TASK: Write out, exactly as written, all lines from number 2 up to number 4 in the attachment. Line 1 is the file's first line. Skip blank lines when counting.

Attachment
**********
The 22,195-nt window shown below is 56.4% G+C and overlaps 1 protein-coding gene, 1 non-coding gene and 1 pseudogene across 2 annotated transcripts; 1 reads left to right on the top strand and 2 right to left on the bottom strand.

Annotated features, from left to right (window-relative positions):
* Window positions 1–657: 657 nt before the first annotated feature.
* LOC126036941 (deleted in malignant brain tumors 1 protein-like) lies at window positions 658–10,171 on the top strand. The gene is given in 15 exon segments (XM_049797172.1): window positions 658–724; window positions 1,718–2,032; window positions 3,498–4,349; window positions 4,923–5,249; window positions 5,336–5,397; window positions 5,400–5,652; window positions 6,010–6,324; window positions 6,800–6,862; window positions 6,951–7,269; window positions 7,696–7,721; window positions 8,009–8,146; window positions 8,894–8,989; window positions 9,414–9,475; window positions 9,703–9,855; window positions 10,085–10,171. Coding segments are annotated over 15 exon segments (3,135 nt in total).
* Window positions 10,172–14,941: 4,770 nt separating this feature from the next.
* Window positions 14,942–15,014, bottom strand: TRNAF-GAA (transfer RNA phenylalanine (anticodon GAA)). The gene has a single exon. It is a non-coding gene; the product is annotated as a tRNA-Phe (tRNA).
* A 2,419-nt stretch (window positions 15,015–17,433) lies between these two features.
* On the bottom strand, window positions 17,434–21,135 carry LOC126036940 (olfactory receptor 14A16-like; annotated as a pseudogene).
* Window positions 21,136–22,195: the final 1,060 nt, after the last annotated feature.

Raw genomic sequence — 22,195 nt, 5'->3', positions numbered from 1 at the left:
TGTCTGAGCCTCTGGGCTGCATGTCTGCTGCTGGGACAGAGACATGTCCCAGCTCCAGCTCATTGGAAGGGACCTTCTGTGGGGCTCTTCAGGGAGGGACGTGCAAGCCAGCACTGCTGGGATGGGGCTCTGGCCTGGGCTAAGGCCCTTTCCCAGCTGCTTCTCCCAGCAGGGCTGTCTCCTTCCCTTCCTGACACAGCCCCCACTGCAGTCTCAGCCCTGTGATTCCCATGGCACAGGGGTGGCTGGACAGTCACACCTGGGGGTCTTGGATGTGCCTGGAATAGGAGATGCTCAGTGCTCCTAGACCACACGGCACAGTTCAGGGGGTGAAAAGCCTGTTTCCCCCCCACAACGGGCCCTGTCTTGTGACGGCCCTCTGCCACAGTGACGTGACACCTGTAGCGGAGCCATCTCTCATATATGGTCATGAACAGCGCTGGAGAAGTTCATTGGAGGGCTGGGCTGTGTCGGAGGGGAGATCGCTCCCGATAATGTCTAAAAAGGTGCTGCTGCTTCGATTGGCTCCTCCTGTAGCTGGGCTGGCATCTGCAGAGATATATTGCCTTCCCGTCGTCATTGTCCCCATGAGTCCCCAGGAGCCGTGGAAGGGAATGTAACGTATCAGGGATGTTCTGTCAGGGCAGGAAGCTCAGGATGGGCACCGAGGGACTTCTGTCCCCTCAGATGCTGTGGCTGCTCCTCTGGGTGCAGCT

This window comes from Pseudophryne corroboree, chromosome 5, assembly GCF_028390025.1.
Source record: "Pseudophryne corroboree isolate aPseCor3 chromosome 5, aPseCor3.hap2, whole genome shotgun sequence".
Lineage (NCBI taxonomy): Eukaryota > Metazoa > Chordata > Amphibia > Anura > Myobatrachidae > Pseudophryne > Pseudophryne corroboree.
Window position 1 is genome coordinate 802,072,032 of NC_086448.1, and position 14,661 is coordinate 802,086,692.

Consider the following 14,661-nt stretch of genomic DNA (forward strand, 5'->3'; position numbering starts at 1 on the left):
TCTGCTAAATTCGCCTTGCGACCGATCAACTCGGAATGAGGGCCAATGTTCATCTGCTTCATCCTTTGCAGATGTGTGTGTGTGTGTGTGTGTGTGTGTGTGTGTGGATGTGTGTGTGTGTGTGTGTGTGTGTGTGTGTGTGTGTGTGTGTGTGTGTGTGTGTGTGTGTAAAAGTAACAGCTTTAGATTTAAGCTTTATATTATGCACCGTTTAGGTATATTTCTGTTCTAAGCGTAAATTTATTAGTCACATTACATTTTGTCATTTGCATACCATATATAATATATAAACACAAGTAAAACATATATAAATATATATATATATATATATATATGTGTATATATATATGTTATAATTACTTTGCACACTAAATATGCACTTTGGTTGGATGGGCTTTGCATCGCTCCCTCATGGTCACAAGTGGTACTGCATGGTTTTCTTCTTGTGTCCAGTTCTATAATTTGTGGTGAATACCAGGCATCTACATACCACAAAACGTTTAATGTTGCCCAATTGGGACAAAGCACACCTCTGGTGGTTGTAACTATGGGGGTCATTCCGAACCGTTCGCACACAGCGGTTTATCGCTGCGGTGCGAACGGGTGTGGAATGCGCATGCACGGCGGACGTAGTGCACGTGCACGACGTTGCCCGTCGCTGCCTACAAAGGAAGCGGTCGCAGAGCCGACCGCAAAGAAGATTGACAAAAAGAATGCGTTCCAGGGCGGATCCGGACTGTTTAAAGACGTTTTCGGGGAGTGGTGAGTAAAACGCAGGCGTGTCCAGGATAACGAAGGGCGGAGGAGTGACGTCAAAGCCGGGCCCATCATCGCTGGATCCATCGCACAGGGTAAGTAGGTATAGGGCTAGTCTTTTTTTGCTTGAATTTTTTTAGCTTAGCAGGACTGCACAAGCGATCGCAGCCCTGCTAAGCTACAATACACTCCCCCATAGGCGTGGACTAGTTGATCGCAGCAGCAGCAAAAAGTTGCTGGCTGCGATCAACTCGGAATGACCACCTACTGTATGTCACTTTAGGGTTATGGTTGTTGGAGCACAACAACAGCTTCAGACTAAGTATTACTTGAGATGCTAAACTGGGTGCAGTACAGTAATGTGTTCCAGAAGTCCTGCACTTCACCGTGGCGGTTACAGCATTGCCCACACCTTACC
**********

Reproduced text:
Annotated features, from left to right (window-relative positions):
* Window positions 1–657: 657 nt before the first annotated feature.
* LOC126036941 (deleted in malignant brain tumors 1 protein-like) lies at window positions 658–10,171 on the top strand. The gene is given in 15 exon segments (XM_049797172.1): window positions 658–724; window positions 1,718–2,032; window positions 3,498–4,349; window positions 4,923–5,249; window positions 5,336–5,397; window positions 5,400–5,652; window positions 6,010–6,324; window positions 6,800–6,862; window positions 6,951–7,269; window positions 7,696–7,721; window positions 8,009–8,146; window positions 8,894–8,989; window positions 9,414–9,475; window positions 9,703–9,855; window positions 10,085–10,171. Coding segments are annotated over 15 exon segments (3,135 nt in total).